It’s that time of year again. I’m skeptical when I hear people setting New Year's resolutions, because they don’t stick and lead to excuses. Few actually follow through on the work. Why? Because of that last word: work. Change is hard.
The 21-day theory of habit change originated from plastic surgeon Maxwell Maltz back in the 1960s. He observed that patients who underwent surgery took about 21 days to get used to their new facial features. Data gathered over the last six decades, however, has shown us that habits can take as little as 18 days to form — and as much as a year, depending on how you attack it.
It doesn't happen overnight, but there are a few key things that you can do to transform your resolution into a full-on personal revolution — and do it quickly.
1. The Why: Focus on What Matters
It might be trendy to start a new program, follow a new diet, or join the latest 30-day whatever, but if you don’t give a sh*t about it, you're bound to fail. It has to matter to you.
I’ve been offered numerous collaborations with large brands from around the world, but many of them did not align with Spartan’s mission. So no matter how cool it may have seemed, or how "attractive" it would make the brand look to the masses, if it didn’t fit with what I was trying to do, I wouldn't take it on.
When you consider your resolution — or any goals that you are setting for the year — ask yourself these questions: Does this actually matter to me? Or am I doing it because it matters to someone else?
It has to matter to YOU. One of the best ways to dial in on a values-driven goal is to keep in mind the WHY behind what you’re doing. Maybe on the outside you’re telling yourself that you want to lose weight, but when you boil it down to values, it’s about wanting to ski with your kids or feel more comfortable when you book a flight. Keep a reminder of this why somewhere that you can see it. Maybe it's a photo of your kids on the fridge, where you’re most likely to go for some "cheat" food. Dig deep, pull out the why behind the resolution, and you’ll be more likely to stick to it.
2. Be Specific
A massive mistake that people make when setting resolutions is making global, sweeping statements that actually don’t mean much at all. Things like I want to eat better, or I want to get in shape, or I want to do more purposeful work.
It all sounds good, but it means nothing when you get down to it. Research has shown that when you are more clear in what you are looking to achieve, you are more likely to achieve it. Move away from the umbrella statements and get down into the nitty gritty.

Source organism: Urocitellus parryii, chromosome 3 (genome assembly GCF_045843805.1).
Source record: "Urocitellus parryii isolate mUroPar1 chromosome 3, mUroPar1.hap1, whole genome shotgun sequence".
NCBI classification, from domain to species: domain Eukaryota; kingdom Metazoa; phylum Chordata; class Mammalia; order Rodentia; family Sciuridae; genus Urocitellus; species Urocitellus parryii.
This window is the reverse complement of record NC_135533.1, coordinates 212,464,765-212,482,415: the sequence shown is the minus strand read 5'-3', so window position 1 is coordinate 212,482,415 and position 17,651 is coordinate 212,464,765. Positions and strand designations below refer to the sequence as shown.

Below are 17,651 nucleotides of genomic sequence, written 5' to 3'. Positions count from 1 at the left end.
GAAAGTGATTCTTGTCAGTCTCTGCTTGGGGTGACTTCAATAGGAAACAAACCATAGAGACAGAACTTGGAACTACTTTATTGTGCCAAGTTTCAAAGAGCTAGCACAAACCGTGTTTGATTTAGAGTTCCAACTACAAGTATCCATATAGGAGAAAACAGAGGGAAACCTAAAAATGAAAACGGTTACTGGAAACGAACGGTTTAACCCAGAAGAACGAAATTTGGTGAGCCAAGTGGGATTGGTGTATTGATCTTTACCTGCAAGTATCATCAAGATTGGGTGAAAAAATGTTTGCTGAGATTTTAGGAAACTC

You want to eat better. What does that MEAN? More fruits and veggies? How many each day? You want to get in shape. What does that MEAN? Completion of a Spartan Sprint? Finishing a DEKA event? Doing 50 burpees in under two minutes? You want to do more purposeful work. Like what? Volunteer more hours at your local food bank? Engage your team in more leadership-building activities?
Be clear in what you want. Write it down. And don’t waver.
3. Become Accountable
Tell everyone you are doing this. Bet family members that you will succeed. Post results on your social media each day. When you’re on the hook and your reputation is at stake, you’re more likely to do it.
It can be scary to make your resolutions or goals public. What if you don’t get it done and others witness your failure? But a little fear never hurt anyone. In fact, it can be motivating. Patrick Sweeney, the "Fear Guru," is keen on using fear as fuel.
“If you understand it, fear can be a powerful tool,” he claims. “All the fear chemicals surging through your body can push you in the right direction if you understand that fear is a natural part of being human.”
4. Celebrate Streaks
I get it: Crossing the finish line is the ultimate goal. But each obstacle and milestone along the way deserves a solid pat on the back. Even if you've only been doing something positive for three days, you should take a moment to celebrate it. But DON'T celebrate by working backwards.
Often, people will give themselves a reward that is antithetical to the goal itself. For example, they indulge in a pancake breakfast to reward themselves for three days of eating clean, or they lay on the couch all day after a few days of consistent walks. Don’t fall into that trap. Celebrate the wins, but not by backing yourself into the very corner you want to get out off.
5. When the Going Gets Tough, Tough It Out
Change sucks. Why? Because we are creatures of habit and comfortable in our day-to-day routines, even if we know that it’s killing us. When you set your resolution for the year, expect for it to be hard, because doing things differently is hard. Know that on days 3, 6, 9, 12, and 18 you’ll be in the pain cave, dying to get back to your old ways. But by day 21, you won’t just feel better. You’ll actually begin to see that change is possible, because it will have happened.
When people do the work and begin to see the changes, their self-efficacy grows. Every time you quit on yourself, you are telling yourself that you can’t do it. I see this a lot with my kids. When they push through something that’s hard, they accumulate data that tells them that they are, in fact, capable. And they use this data during the next challenge. It becomes ingrained in them.
Following through on a resolution isn’t easy. It’s why so many people fail. But you’re a Spartan, so get after it.